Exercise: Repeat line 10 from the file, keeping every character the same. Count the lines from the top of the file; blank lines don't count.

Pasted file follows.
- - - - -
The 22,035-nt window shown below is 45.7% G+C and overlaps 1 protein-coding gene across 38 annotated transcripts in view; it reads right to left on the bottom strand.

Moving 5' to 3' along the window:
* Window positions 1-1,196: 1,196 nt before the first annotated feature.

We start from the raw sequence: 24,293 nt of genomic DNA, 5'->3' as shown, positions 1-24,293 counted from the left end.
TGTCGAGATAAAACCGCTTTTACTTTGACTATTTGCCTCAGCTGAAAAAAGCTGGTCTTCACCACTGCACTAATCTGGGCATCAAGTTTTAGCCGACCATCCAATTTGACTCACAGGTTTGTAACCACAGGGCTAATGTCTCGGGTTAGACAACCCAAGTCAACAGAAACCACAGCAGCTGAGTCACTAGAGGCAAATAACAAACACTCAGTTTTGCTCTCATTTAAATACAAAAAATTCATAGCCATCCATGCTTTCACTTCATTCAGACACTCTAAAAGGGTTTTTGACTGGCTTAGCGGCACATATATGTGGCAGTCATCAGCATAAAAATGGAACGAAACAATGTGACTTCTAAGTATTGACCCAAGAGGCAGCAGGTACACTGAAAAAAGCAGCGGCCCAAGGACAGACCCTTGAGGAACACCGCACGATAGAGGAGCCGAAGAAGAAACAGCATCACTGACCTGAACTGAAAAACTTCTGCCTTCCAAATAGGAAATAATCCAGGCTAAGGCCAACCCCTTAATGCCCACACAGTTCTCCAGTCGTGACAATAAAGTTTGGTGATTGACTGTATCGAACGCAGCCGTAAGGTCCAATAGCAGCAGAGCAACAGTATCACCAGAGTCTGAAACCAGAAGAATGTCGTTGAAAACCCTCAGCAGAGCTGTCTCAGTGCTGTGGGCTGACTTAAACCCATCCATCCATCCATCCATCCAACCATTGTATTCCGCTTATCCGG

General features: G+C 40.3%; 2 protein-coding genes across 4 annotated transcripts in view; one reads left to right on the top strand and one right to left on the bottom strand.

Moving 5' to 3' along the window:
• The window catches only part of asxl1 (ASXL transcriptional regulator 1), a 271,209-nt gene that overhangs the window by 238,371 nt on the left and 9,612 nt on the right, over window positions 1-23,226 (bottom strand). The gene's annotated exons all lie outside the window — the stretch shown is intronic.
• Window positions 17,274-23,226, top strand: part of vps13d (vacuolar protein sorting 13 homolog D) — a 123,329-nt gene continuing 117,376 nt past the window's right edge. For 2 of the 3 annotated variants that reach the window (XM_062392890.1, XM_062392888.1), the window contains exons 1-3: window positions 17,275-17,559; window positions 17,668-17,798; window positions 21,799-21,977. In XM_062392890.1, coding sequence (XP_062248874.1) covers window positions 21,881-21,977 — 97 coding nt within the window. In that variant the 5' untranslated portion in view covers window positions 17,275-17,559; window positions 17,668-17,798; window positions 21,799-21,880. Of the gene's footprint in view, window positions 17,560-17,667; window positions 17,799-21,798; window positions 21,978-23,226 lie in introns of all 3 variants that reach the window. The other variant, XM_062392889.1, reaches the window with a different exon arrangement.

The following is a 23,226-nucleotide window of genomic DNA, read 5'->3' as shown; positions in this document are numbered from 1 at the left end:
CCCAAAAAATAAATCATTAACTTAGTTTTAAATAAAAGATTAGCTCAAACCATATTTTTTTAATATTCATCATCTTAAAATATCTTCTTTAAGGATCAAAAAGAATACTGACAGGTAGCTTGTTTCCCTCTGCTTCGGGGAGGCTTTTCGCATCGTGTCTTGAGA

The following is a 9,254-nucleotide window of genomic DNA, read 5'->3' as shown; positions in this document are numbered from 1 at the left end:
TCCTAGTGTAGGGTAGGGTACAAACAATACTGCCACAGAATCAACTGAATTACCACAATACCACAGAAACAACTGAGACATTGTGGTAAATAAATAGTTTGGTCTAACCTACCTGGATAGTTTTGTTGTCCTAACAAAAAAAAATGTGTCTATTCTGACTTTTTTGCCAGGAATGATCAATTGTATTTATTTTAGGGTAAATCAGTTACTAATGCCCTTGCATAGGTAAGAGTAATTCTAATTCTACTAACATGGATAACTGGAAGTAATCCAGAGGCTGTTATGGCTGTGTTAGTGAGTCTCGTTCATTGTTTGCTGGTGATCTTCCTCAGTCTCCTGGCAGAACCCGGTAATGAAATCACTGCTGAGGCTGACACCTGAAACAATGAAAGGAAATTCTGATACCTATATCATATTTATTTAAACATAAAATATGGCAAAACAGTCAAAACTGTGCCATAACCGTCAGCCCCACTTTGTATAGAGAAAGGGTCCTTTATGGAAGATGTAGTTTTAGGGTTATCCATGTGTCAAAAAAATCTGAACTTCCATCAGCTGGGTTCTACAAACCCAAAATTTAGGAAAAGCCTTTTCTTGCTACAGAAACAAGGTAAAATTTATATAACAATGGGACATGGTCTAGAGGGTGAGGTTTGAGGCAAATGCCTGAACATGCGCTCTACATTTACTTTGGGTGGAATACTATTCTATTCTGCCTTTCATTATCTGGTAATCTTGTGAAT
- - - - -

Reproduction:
The following is a 23,226-nucleotide window of genomic DNA, read 5'->3' as shown; positions in this document are numbered from 1 at the left end: